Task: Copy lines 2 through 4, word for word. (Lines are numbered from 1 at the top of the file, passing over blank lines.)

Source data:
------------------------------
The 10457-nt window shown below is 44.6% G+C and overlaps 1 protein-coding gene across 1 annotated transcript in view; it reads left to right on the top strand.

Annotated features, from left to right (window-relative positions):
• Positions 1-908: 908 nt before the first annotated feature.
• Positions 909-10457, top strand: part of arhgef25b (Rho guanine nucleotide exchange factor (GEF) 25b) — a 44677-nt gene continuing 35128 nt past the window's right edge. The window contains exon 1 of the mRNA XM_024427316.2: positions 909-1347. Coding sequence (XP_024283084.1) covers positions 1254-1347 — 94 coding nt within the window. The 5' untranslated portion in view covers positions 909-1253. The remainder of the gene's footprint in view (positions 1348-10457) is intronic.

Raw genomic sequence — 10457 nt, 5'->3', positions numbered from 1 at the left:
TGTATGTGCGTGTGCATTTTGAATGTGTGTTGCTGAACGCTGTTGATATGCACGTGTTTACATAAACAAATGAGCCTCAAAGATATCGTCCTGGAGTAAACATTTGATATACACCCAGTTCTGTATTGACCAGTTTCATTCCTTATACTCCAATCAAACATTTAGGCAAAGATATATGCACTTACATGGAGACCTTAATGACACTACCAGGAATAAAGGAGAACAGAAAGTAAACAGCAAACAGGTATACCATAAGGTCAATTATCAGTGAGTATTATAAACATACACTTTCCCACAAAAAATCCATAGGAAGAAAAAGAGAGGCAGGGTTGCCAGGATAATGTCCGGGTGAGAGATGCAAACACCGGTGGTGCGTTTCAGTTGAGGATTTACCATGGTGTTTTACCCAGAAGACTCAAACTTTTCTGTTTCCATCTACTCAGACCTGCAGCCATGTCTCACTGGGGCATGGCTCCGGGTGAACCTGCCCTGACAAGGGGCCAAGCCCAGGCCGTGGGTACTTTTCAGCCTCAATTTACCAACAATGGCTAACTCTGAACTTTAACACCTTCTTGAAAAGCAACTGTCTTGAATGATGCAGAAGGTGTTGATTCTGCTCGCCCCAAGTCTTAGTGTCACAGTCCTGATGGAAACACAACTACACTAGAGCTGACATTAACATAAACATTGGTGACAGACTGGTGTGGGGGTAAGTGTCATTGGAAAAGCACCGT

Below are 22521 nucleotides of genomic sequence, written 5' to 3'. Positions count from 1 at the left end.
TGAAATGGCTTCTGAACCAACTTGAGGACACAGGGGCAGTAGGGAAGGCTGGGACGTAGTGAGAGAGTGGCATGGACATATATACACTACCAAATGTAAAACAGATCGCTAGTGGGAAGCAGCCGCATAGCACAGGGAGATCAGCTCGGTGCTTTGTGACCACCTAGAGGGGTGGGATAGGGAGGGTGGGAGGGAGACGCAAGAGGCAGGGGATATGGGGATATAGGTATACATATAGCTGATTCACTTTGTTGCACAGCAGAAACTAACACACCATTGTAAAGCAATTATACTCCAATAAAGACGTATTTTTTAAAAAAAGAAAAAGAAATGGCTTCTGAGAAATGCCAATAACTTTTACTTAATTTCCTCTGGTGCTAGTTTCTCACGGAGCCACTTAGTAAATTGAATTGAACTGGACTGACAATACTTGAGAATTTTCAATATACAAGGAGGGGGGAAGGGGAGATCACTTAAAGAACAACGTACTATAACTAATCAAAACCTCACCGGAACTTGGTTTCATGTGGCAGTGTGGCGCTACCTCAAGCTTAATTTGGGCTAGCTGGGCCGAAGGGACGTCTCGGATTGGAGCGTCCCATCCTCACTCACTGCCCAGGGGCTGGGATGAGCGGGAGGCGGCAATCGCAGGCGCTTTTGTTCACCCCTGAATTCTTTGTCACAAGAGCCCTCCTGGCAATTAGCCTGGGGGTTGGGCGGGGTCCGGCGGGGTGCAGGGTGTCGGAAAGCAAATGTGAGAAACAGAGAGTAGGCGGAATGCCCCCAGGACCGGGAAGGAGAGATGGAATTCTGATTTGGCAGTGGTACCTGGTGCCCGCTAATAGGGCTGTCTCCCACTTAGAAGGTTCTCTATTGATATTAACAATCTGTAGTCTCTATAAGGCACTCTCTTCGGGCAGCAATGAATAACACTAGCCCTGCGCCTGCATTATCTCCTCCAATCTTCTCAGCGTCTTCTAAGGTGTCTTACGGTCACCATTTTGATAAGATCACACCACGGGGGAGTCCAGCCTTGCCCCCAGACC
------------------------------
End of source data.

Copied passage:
Annotated features, from left to right (window-relative positions):
• Positions 1-908: 908 nt before the first annotated feature.
• Positions 909-10457, top strand: part of arhgef25b (Rho guanine nucleotide exchange factor (GEF) 25b) — a 44677-nt gene continuing 35128 nt past the window's right edge. The window contains exon 1 of the mRNA XM_024427316.2: positions 909-1347. Coding sequence (XP_024283084.1) covers positions 1254-1347 — 94 coding nt within the window. The 5' untranslated portion in view covers positions 909-1253. The remainder of the gene's footprint in view (positions 1348-10457) is intronic.